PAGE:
Judgement Day Update: Google Robot Army Expanding

Atlas-x3c.lrLast week, Google announced that it will be expanding its menagerie of robots, thanks to a recent acquisition. The announcement came on Dec. 13th, when the tech giant confirmed that it had bought out the engineering company known as Boston Dynamics. This company, which has had several lucrative contracts with DARPA and the Pentagon, has been making the headlines in the past few years, thanks to its advanced robot designs.

Based in Waltham, Massachusetts, Boston Dynamics has gained an international reputation for machines that walk with an uncanny sense of balance, can navigate tough terrain on four feet, and even run faster than the fastest humans. The names BigDog, Cheetah, WildCat, Atlas and the Legged Squad Support System (LS3), have all become synonymous with the next generation of robotics, an era when machines can handle tasks too dangerous or too dirty for most humans to do.

Andy-Rubin-and-Android-logoMore impressive is the fact that this is the eight robot company that Google has acquired in the past six months. Thus far, the company has been tight-lipped about what it intends to do with this expanding robot-making arsenal. But Boston Dynamics and its machines bring significant cachet to Google’s robotic efforts, which are being led by Andy Rubin, the Google executive who spearheaded the development of Android.

The deal is also the clearest indication yet that Google is intent on building a new class of autonomous systems that might do anything from warehouse work to package delivery and even elder care. And considering the many areas of scientific and technological advancement Google is involved in – everything from AI and IT to smartphones and space travel – it is not surprising to see them branching out in this way.

wildcat1Boston Dynamics was founded in 1992 by Marc Raibert, a former professor at the Massachusetts Institute of Technology. And while it has not sold robots commercially, it has pushed the limits of mobile and off-road robotics technology thanks to its ongoing relationship and funding from DARPA. Early on, the company also did consulting work for Sony on consumer robots like the Aibo robotic dog.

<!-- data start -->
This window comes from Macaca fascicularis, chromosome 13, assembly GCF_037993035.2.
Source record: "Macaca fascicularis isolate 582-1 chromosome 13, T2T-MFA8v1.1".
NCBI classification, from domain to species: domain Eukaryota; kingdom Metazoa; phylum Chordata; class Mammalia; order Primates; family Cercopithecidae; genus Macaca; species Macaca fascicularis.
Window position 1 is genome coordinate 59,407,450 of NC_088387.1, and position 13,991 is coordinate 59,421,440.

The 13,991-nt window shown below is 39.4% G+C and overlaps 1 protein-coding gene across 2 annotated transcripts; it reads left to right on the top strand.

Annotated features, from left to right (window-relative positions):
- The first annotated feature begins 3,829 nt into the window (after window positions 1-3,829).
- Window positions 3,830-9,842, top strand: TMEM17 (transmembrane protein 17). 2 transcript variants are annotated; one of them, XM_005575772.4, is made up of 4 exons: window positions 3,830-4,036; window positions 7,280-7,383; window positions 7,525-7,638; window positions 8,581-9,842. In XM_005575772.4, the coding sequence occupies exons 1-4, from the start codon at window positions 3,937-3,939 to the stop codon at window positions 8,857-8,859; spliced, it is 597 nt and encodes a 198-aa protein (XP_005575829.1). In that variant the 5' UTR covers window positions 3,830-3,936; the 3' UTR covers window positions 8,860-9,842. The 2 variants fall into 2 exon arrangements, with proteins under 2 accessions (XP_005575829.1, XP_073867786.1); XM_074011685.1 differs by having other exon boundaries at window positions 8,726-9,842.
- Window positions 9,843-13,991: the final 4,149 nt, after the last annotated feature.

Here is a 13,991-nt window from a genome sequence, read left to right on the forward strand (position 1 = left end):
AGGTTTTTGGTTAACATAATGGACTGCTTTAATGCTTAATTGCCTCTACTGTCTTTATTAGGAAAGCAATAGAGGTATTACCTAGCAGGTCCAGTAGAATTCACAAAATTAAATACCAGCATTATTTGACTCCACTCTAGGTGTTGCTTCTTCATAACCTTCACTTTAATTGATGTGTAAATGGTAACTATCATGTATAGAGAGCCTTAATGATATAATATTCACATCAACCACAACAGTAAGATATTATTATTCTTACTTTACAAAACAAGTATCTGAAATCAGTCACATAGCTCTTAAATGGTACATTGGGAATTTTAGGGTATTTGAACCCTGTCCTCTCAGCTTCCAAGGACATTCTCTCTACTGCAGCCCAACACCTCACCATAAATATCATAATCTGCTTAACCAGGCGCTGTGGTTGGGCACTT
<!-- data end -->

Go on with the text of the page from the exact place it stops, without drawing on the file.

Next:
Speaking on the subject of the recent acquisition, Raibert had nothing but nice things to say about Google and the man leading the charge:

I am excited by Andy and Google’s ability to think very, very big, with the resources to make it happen.

Videos uploaded to Youtube featuring the robots of Boston Dynamics have been extremely popular in recent years. For example, the video of their four-legged, gas powered, Big Dog walker has been viewed 15 million times since it was posted on YouTube in 2008. In terms of comments, many people expressed dismay over how such robots could eventually become autonomous killing machines with the potential to murder us.

petman-clothesIn response, Dr. Raibert has emphasized repeatedly that he does not consider his company to be a military contractor – it is merely trying to advance robotics technology. Google executives said the company would honor existing military contracts, but that it did not plan to move toward becoming a military contractor on its own. In many respects, this acquisition is likely just an attempt to acquire more talent and resources as part of a larger push.

Google’s other robotics acquisitions include companies in the United States and Japan that have pioneered a range of technologies including software for advanced robot arms, grasping technology and computer vision. Mr. Rubin has also said that he is interested in advancing sensor technology. Mr. Rubin has called his robotics effort a “moonshot,” but has declined to describe specific products that might come from the project.